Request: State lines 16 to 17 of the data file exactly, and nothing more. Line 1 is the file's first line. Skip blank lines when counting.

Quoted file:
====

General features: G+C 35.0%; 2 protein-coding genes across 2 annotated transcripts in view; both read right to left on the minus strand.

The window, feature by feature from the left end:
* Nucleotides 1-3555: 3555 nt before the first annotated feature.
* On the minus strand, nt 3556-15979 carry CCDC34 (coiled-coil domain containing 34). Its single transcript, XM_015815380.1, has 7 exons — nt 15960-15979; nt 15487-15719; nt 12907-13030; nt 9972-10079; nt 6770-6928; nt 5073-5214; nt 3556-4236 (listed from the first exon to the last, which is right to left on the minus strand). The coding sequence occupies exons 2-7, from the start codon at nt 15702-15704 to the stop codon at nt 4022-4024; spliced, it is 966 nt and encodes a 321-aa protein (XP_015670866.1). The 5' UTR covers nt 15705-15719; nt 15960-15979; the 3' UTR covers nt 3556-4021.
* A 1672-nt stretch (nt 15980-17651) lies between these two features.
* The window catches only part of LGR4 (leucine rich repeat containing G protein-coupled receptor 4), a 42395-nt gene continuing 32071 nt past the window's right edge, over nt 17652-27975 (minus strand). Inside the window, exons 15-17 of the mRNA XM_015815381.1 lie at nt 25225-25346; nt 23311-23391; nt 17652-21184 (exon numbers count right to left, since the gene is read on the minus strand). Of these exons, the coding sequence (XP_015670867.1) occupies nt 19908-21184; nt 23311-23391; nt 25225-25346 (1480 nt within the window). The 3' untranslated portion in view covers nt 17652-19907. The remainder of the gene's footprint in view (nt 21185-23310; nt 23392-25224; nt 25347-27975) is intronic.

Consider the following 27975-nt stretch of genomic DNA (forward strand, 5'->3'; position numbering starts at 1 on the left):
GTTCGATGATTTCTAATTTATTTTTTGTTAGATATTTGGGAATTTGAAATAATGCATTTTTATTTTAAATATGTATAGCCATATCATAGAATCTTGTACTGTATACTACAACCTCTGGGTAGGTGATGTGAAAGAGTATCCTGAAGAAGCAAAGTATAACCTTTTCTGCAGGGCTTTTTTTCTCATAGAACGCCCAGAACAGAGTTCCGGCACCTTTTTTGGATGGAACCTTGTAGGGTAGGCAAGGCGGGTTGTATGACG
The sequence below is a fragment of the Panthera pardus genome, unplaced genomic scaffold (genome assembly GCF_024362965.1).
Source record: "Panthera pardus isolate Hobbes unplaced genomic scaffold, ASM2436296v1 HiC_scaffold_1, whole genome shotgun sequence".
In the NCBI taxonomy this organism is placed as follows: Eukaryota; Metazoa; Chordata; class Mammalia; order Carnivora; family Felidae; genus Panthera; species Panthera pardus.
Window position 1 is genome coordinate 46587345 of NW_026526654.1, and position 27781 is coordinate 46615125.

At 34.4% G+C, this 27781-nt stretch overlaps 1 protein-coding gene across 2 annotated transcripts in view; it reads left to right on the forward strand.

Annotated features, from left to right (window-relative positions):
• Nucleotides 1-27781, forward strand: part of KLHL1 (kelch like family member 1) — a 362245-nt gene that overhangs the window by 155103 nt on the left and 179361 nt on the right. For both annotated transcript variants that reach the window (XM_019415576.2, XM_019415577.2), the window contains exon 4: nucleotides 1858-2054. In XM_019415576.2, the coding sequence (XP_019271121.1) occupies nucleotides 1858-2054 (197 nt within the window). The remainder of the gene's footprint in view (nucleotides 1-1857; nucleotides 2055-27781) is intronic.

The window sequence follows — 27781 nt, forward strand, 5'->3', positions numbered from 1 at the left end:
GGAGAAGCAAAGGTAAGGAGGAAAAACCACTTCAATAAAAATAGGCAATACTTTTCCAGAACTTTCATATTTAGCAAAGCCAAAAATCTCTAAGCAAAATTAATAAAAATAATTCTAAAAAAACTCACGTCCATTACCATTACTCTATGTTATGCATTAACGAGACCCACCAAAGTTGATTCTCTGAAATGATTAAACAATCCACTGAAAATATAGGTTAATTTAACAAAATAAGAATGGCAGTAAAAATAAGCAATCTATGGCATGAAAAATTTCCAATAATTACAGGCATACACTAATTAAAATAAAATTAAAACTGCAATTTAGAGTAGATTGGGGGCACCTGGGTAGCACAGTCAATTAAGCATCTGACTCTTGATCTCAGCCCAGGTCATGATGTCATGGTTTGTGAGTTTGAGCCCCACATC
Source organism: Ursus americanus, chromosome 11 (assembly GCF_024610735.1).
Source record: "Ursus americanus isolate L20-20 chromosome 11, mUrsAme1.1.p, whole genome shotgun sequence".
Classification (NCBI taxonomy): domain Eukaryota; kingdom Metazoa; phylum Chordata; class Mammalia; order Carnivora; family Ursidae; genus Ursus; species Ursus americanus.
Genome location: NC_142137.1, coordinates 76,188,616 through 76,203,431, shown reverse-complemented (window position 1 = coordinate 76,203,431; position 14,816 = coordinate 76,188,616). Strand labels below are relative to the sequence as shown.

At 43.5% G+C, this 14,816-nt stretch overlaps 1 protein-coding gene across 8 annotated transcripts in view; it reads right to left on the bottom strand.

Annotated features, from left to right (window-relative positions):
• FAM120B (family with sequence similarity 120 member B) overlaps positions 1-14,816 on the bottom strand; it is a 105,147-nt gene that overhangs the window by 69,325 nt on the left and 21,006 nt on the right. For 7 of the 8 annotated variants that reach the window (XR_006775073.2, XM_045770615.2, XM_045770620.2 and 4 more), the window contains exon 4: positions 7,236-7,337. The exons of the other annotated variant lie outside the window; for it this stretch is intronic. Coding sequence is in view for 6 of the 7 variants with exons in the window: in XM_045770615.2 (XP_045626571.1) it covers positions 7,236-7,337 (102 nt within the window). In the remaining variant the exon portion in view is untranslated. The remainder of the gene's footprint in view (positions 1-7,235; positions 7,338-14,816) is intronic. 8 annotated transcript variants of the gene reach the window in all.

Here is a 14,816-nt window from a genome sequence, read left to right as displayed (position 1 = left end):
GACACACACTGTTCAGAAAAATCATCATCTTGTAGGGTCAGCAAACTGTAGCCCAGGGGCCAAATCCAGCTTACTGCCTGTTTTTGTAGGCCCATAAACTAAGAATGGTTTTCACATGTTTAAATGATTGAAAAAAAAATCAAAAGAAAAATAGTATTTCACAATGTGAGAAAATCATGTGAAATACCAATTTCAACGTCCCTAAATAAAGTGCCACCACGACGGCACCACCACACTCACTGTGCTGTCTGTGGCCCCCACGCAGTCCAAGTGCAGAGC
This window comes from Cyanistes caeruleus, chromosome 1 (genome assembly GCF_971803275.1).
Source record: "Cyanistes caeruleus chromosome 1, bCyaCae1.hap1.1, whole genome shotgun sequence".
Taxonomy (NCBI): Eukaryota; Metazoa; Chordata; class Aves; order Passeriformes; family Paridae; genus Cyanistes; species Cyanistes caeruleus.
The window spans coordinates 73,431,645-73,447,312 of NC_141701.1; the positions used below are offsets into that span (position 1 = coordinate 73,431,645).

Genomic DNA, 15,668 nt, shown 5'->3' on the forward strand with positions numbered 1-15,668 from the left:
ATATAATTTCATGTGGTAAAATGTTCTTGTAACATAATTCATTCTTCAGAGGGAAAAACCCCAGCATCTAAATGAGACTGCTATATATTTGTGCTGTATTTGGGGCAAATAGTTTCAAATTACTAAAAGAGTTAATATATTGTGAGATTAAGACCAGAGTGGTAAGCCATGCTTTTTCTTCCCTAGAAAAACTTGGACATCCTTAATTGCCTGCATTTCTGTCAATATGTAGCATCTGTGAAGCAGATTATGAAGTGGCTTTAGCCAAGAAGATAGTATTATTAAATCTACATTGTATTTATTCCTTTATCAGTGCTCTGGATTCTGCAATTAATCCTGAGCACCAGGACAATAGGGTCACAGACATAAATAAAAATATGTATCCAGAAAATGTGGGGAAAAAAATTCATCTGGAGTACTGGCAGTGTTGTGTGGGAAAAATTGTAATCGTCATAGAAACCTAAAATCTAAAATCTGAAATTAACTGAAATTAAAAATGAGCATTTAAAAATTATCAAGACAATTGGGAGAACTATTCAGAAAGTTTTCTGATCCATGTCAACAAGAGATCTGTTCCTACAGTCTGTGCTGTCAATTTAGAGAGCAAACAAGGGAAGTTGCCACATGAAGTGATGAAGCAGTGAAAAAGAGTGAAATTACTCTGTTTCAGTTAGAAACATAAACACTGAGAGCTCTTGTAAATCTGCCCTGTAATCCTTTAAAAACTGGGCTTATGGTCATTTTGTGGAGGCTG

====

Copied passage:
The window sequence follows — 27781 nt, forward strand, 5'->3', positions numbered from 1 at the left end:
GGAGAAGCAAAGGTAAGGAGGAAAAACCACTTCAATAAAAATAGGCAATACTTTTCCAGAACTTTCATATTTAGCAAAGCCAAAAATCTCTAAGCAAAATTAATAAAAATAATTCTAAAAAAACTCACGTCCATTACCATTACTCTATGTTATGCATTAACGAGACCCACCAAAGTTGATTCTCTGAAATGATTAAACAATCCACTGAAAATATAGGTTAATTTAACAAAATAAGAATGGCAGTAAAAATAAGCAATCTATGGCATGAAAAATTTCCAATAATTACAGGCATACACTAATTAAAATAAAATTAAAACTGCAATTTAGAGTAGATTGGGGGCACCTGGGTAGCACAGTCAATTAAGCATCTGACTCTTGATCTCAGCCCAGGTCATGATGTCATGGTTTGTGAGTTTGAGCCCCACATC